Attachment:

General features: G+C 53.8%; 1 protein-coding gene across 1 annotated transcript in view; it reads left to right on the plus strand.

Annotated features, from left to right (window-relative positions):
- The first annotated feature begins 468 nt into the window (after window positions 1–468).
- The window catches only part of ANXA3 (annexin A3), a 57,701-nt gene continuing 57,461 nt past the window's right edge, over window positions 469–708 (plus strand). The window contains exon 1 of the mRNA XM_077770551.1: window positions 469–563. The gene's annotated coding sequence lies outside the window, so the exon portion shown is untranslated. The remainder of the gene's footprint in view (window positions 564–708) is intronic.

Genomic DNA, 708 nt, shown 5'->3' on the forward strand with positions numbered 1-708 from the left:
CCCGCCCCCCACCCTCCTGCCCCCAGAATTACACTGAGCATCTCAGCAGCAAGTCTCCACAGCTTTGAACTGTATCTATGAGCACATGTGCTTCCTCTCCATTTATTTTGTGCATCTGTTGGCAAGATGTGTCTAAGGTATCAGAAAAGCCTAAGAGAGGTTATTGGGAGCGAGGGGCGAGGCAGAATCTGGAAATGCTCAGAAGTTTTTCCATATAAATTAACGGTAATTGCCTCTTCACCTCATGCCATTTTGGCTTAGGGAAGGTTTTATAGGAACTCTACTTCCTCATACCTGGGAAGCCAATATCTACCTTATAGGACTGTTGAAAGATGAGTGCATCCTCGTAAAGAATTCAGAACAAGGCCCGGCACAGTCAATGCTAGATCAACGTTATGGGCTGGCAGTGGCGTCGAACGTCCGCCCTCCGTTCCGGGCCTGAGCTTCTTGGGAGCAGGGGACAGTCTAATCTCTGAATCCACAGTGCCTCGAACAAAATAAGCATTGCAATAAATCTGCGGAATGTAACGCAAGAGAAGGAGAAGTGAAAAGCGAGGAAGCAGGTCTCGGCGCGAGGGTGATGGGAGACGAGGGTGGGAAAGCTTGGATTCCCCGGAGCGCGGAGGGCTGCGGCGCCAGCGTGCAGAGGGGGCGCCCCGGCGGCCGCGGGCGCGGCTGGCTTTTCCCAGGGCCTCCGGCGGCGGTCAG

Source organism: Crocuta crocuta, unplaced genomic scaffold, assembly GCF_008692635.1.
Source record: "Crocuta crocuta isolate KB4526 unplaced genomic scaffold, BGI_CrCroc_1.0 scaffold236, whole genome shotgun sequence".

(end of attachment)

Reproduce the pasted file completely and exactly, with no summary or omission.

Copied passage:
General features: G+C 53.8%; 1 protein-coding gene across 1 annotated transcript in view; it reads left to right on the plus strand.

Annotated features, from left to right (window-relative positions):
- The first annotated feature begins 468 nt into the window (after window positions 1–468).
- The window catches only part of ANXA3 (annexin A3), a 57,701-nt gene continuing 57,461 nt past the window's right edge, over window positions 469–708 (plus strand). The window contains exon 1 of the mRNA XM_077770551.1: window positions 469–563. The gene's annotated coding sequence lies outside the window, so the exon portion shown is untranslated. The remainder of the gene's footprint in view (window positions 564–708) is intronic.

Genomic DNA, 708 nt, shown 5'->3' on the forward strand with positions numbered 1-708 from the left:
CCCGCCCCCCACCCTCCTGCCCCCAGAATTACACTGAGCATCTCAGCAGCAAGTCTCCACAGCTTTGAACTGTATCTATGAGCACATGTGCTTCCTCTCCATTTATTTTGTGCATCTGTTGGCAAGATGTGTCTAAGGTATCAGAAAAGCCTAAGAGAGGTTATTGGGAGCGAGGGGCGAGGCAGAATCTGGAAATGCTCAGAAGTTTTTCCATATAAATTAACGGTAATTGCCTCTTCACCTCATGCCATTTTGGCTTAGGGAAGGTTTTATAGGAACTCTACTTCCTCATACCTGGGAAGCCAATATCTACCTTATAGGACTGTTGAAAGATGAGTGCATCCTCGTAAAGAATTCAGAACAAGGCCCGGCACAGTCAATGCTAGATCAACGTTATGGGCTGGCAGTGGCGTCGAACGTCCGCCCTCCGTTCCGGGCCTGAGCTTCTTGGGAGCAGGGGACAGTCTAATCTCTGAATCCACAGTGCCTCGAACAAAATAAGCATTGCAATAAATCTGCGGAATGTAACGCAAGAGAAGGAGAAGTGAAAAGCGAGGAAGCAGGTCTCGGCGCGAGGGTGATGGGAGACGAGGGTGGGAAAGCTTGGATTCCCCGGAGCGCGGAGGGCTGCGGCGCCAGCGTGCAGAGGGGGCGCCCCGGCGGCCGCGGGCGCGGCTGGCTTTTCCCAGGGCCTCCGGCGGCGGTCAG

Source organism: Crocuta crocuta, unplaced genomic scaffold, assembly GCF_008692635.1.
Source record: "Crocuta crocuta isolate KB4526 unplaced genomic scaffold, BGI_CrCroc_1.0 scaffold236, whole genome shotgun sequence".